Thank you for this article.

    Alexandra Barrett

  4. A Corazon Abierto says:

    love her!

  5. “Two great and true voices have left the political arena in a time when they are more needed than ever. ” I so much agree. I only wish from myselfish perspective of Central European citizen, that she would be more fair in her judgement of Central European Republics. But these people are missed globally. Normality is missed. Now if one says any reasonable critisism of anything one immediately is called xenophobic. Such is this world.

  6. Eric D. Kim says:

    Hi, my publishing firm located in Seoul, South Korea called the Liberty Society ( is writing an article about Margaret Thatcher, and we need photos for the article. Id like to use the photo youve posted on this blog, but I need permission to do so. If you would be so kind, could we use this photo?

  7. Dave Smith. says:

    She was a truly foul woman (her friendship with Pinochet sort of gives it away). I left school during the height of her power… mass unemployment, communities in ruins, and no hope. Thankfully people fought back over the poll tax, and brought the “iron lady” crashing down!

    • mike fisher says:

      im with you, she was a bloody warmongerer with no time for the common man, i think “foul” says it all

  8. Z'beke kunene says:

    May the Lord comfort the Thatcher family, the British natives and the World at large for the loss of our legend, Margaret Thatcher. Rest in peace madam!

  9. sharon says:

    she made a country lose all respect for their elders what a joke

  10. sharon says:

    what legend mass unemployment country in ruins lol wake up and get in the real world and now bedroom tax what a joke

  11. may the lord our God comfort the farmily of Thatcher and the World at large for losing Our Legend

  12. Seymour Major says:

    I am not against anybody expressing their opinion, including disagreeing with what I say. However, I have exercised my right to remove some of the most extreme comments on this thread. Although I do not blog any more, I still expect commenting standards to be maintained.

    Margaret Thatcher was a divisive figure during her lifetime. Going by the amount of words poured out since her death she is likely to remain so beyond her living memory. However, I believe that historians who are much more likely to be ethical about the truth, will treat her much more kindly than most of her critics today.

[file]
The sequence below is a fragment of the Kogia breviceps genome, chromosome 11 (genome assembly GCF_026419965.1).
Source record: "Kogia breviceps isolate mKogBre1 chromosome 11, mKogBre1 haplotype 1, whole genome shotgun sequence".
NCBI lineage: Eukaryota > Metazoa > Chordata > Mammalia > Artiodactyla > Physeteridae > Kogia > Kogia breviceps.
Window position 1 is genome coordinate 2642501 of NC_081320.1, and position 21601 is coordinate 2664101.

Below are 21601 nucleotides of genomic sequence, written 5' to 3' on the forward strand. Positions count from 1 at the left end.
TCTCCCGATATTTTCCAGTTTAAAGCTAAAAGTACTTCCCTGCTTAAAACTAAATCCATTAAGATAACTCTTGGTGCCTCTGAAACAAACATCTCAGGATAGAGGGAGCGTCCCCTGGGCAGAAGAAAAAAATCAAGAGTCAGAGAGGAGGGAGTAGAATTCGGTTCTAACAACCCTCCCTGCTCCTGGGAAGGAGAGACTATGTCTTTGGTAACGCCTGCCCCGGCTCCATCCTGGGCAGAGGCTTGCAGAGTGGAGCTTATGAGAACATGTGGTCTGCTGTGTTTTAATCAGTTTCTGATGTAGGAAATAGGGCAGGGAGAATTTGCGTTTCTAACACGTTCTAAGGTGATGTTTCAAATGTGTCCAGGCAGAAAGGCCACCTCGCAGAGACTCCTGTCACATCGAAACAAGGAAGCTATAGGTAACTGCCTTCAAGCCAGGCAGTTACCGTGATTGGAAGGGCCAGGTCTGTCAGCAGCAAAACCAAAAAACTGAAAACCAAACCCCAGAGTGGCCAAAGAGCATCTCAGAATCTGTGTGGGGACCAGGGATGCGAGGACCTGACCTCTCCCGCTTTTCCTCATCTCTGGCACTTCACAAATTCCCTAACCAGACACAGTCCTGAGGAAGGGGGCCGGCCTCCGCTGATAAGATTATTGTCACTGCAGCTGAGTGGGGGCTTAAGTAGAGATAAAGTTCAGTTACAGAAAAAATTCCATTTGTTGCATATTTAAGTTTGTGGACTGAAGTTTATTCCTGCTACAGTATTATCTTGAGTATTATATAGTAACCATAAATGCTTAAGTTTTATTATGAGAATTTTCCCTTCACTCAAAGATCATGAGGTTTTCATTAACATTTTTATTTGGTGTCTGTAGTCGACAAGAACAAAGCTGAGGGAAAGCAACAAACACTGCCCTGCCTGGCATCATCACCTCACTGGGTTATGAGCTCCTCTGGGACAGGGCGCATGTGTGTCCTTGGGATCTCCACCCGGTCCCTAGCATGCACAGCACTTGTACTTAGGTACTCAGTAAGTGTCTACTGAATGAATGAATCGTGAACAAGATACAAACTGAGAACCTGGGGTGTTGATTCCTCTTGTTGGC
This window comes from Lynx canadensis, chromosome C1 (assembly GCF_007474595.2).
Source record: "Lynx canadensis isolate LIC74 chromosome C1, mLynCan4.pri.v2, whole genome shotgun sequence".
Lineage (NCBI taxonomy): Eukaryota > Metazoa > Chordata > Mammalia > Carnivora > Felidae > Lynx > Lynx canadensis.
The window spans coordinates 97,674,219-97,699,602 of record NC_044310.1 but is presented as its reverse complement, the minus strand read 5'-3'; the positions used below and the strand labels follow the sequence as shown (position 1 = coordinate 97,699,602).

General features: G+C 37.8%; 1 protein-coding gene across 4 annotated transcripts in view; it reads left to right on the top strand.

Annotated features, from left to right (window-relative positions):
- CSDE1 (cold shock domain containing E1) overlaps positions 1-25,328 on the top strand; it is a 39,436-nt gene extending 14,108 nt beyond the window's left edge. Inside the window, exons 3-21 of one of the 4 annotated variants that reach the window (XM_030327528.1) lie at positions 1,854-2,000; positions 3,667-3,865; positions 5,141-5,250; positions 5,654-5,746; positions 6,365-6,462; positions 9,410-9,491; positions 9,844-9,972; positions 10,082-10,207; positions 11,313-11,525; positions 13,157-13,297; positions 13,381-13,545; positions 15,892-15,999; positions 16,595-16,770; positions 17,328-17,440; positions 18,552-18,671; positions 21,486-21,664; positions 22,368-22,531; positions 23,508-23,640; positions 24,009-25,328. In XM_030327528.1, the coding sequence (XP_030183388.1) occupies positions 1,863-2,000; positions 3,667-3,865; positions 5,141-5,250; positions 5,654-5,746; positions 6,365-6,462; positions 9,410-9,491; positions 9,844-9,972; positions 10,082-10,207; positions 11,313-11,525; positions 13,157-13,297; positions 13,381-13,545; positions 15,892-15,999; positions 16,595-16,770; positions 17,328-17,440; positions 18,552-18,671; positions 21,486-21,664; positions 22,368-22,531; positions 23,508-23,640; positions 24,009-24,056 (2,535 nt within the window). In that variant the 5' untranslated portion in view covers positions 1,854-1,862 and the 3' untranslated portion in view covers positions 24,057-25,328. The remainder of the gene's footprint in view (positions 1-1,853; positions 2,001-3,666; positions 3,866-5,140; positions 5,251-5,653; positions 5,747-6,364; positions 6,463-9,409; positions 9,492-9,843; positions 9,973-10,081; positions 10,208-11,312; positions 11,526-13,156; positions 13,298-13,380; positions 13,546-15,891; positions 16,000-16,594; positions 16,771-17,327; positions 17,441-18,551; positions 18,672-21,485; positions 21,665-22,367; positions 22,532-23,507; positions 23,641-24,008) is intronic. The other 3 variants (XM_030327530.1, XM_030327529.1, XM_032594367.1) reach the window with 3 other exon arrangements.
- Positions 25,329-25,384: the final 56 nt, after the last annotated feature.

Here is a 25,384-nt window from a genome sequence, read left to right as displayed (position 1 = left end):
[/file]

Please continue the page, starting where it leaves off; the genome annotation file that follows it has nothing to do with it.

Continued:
I will pick out one issue here which divides opinion – the Miners’ strike of 1984. Many people who criticise her conduct conveniently choose to ignore the circumstances facing the Government at the time of the strike. Pits had become uneconomic and were unsustainable in the medium term. The Union leader in charge of the miners, Arthur Scargill had his own agenda. That was to bring down the Government, as effectively had happened in 1974 at the end of Ted Heath’s administration. The welfare of the miners was not his particular concern. Had he acted properly, he would not have encouraged a strike and, instead, managed the well-being of his members in the face of the obvious terminal decline in the industry instead of treating them as political cannon fodder.

    If the miners had won that strike, the Government would have lost its authority, with all the appalling consequences that would follow. Mrs. Thatcher had no choice but to fight and the miners and win, whatever the price, in the best interests of the nation.
    People will continue to hate Margaret Thatcher for all sorts of reasons. In a funny sort of way, the hatred she attracts is one of her greatest tributes. After all, nobody likes their enemy after they have beaten them.

  13. james says: